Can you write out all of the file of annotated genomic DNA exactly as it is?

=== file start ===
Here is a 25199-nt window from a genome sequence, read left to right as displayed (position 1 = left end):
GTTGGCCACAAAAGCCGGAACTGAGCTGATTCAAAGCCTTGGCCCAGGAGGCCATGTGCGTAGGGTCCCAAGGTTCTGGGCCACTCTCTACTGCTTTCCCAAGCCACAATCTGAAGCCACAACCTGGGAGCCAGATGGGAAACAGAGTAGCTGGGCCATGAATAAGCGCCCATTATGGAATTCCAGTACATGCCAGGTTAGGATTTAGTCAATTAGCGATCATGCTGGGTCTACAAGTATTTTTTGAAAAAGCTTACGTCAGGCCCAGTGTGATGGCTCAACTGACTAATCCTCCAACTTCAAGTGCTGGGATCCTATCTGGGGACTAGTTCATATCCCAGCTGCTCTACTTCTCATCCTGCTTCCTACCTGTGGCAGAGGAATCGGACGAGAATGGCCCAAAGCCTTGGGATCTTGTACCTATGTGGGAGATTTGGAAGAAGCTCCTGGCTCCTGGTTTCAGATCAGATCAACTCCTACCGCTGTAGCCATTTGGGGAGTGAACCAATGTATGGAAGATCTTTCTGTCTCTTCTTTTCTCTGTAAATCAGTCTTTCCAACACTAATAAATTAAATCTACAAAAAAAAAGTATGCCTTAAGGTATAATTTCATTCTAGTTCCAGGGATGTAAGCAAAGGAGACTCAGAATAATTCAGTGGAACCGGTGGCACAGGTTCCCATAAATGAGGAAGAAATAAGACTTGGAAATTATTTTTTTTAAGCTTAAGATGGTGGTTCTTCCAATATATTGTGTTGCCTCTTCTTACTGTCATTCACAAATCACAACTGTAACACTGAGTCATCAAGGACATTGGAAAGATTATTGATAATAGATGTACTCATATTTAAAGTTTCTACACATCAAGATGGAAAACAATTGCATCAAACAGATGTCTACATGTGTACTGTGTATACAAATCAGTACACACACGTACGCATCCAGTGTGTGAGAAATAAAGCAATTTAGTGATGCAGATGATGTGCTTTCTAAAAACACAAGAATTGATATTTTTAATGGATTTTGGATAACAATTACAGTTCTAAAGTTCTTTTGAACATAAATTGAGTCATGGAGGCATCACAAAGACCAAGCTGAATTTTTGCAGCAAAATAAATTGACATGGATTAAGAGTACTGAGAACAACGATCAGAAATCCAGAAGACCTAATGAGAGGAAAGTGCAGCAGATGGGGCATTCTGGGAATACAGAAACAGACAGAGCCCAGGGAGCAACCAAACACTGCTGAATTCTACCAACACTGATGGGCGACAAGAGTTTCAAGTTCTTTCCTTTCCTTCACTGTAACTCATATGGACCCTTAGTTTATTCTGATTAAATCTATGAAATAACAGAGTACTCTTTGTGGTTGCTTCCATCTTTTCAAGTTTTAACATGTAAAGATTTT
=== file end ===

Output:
Here is a 25199-nt window from a genome sequence, read left to right as displayed (position 1 = left end):
GTTGGCCACAAAAGCCGGAACTGAGCTGATTCAAAGCCTTGGCCCAGGAGGCCATGTGCGTAGGGTCCCAAGGTTCTGGGCCACTCTCTACTGCTTTCCCAAGCCACAATCTGAAGCCACAACCTGGGAGCCAGATGGGAAACAGAGTAGCTGGGCCATGAATAAGCGCCCATTATGGAATTCCAGTACATGCCAGGTTAGGATTTAGTCAATTAGCGATCATGCTGGGTCTACAAGTATTTTTTGAAAAAGCTTACGTCAGGCCCAGTGTGATGGCTCAACTGACTAATCCTCCAACTTCAAGTGCTGGGATCCTATCTGGGGACTAGTTCATATCCCAGCTGCTCTACTTCTCATCCTGCTTCCTACCTGTGGCAGAGGAATCGGACGAGAATGGCCCAAAGCCTTGGGATCTTGTACCTATGTGGGAGATTTGGAAGAAGCTCCTGGCTCCTGGTTTCAGATCAGATCAACTCCTACCGCTGTAGCCATTTGGGGAGTGAACCAATGTATGGAAGATCTTTCTGTCTCTTCTTTTCTCTGTAAATCAGTCTTTCCAACACTAATAAATTAAATCTACAAAAAAAAAGTATGCCTTAAGGTATAATTTCATTCTAGTTCCAGGGATGTAAGCAAAGGAGACTCAGAATAATTCAGTGGAACCGGTGGCACAGGTTCCCATAAATGAGGAAGAAATAAGACTTGGAAATTATTTTTTTTAAGCTTAAGATGGTGGTTCTTCCAATATATTGTGTTGCCTCTTCTTACTGTCATTCACAAATCACAACTGTAACACTGAGTCATCAAGGACATTGGAAAGATTATTGATAATAGATGTACTCATATTTAAAGTTTCTACACATCAAGATGGAAAACAATTGCATCAAACAGATGTCTACATGTGTACTGTGTATACAAATCAGTACACACACGTACGCATCCAGTGTGTGAGAAATAAAGCAATTTAGTGATGCAGATGATGTGCTTTCTAAAAACACAAGAATTGATATTTTTAATGGATTTTGGATAACAATTACAGTTCTAAAGTTCTTTTGAACATAAATTGAGTCATGGAGGCATCACAAAGACCAAGCTGAATTTTTGCAGCAAAATAAATTGACATGGATTAAGAGTACTGAGAACAACGATCAGAAATCCAGAAGACCTAATGAGAGGAAAGTGCAGCAGATGGGGCATTCTGGGAATACAGAAACAGACAGAGCCCAGGGAGCAACCAAACACTGCTGAATTCTACCAACACTGATGGGCGACAAGAGTTTCAAGTTCTTTCCTTTCCTTCACTGTAACTCATATGGACCCTTAGTTTATTCTGATTAAATCTATGAAATAACAGAGTACTCTTTGTGGTTGCTTCCATCTTTTCAAGTTTTAACATGTAAAGATTTT